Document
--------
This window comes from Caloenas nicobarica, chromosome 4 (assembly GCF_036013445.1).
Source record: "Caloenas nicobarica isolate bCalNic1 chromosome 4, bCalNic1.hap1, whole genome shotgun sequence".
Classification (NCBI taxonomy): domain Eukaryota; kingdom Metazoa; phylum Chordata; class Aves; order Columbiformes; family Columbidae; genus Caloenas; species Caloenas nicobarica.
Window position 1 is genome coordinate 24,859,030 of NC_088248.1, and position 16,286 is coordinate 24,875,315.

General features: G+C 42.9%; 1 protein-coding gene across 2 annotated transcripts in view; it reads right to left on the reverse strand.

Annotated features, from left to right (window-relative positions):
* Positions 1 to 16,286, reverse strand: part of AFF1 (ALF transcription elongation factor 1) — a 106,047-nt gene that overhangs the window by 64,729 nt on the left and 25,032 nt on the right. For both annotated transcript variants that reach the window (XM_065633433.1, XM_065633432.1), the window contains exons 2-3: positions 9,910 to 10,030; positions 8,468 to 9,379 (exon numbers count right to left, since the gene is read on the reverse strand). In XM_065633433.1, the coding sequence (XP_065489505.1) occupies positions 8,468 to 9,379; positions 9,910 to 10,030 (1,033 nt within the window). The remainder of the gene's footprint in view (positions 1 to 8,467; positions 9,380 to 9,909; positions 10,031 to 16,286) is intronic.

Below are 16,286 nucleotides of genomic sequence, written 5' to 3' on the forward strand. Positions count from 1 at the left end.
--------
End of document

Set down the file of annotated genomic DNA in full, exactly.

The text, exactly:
This window comes from Caloenas nicobarica, chromosome 4 (assembly GCF_036013445.1).
Source record: "Caloenas nicobarica isolate bCalNic1 chromosome 4, bCalNic1.hap1, whole genome shotgun sequence".
Classification (NCBI taxonomy): domain Eukaryota; kingdom Metazoa; phylum Chordata; class Aves; order Columbiformes; family Columbidae; genus Caloenas; species Caloenas nicobarica.
Window position 1 is genome coordinate 24,859,030 of NC_088248.1, and position 16,286 is coordinate 24,875,315.

General features: G+C 42.9%; 1 protein-coding gene across 2 annotated transcripts in view; it reads right to left on the reverse strand.

Annotated features, from left to right (window-relative positions):
* Positions 1 to 16,286, reverse strand: part of AFF1 (ALF transcription elongation factor 1) — a 106,047-nt gene that overhangs the window by 64,729 nt on the left and 25,032 nt on the right. For both annotated transcript variants that reach the window (XM_065633433.1, XM_065633432.1), the window contains exons 2-3: positions 9,910 to 10,030; positions 8,468 to 9,379 (exon numbers count right to left, since the gene is read on the reverse strand). In XM_065633433.1, the coding sequence (XP_065489505.1) occupies positions 8,468 to 9,379; positions 9,910 to 10,030 (1,033 nt within the window). The remainder of the gene's footprint in view (positions 1 to 8,467; positions 9,380 to 9,909; positions 10,031 to 16,286) is intronic.

Below are 16,286 nucleotides of genomic sequence, written 5' to 3' on the forward strand. Positions count from 1 at the left end.